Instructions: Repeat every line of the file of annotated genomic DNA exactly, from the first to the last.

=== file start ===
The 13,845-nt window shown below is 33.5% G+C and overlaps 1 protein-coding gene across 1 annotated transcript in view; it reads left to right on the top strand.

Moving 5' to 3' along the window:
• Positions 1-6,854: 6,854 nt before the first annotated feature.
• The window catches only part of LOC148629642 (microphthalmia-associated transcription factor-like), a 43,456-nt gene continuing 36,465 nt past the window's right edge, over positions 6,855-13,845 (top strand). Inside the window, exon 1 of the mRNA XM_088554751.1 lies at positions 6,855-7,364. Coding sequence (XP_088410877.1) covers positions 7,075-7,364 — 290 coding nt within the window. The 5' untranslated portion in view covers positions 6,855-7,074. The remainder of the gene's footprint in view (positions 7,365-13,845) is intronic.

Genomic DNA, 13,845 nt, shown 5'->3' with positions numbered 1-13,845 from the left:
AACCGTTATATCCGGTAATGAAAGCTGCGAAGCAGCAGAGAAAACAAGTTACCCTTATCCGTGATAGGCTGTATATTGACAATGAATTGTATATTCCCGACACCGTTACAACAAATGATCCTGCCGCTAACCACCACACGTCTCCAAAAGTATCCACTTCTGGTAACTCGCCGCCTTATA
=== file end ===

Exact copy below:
The 13,845-nt window shown below is 33.5% G+C and overlaps 1 protein-coding gene across 1 annotated transcript in view; it reads left to right on the top strand.

Moving 5' to 3' along the window:
• Positions 1-6,854: 6,854 nt before the first annotated feature.
• The window catches only part of LOC148629642 (microphthalmia-associated transcription factor-like), a 43,456-nt gene continuing 36,465 nt past the window's right edge, over positions 6,855-13,845 (top strand). Inside the window, exon 1 of the mRNA XM_088554751.1 lies at positions 6,855-7,364. Coding sequence (XP_088410877.1) covers positions 7,075-7,364 — 290 coding nt within the window. The 5' untranslated portion in view covers positions 6,855-7,074. The remainder of the gene's footprint in view (positions 7,365-13,845) is intronic.

Genomic DNA, 13,845 nt, shown 5'->3' with positions numbered 1-13,845 from the left:
AACCGTTATATCCGGTAATGAAAGCTGCGAAGCAGCAGAGAAAACAAGTTACCCTTATCCGTGATAGGCTGTATATTGACAATGAATTGTATATTCCCGACACCGTTACAACAAATGATCCTGCCGCTAACCACCACACGTCTCCAAAAGTATCCACTTCTGGTAACTCGCCGCCTTATA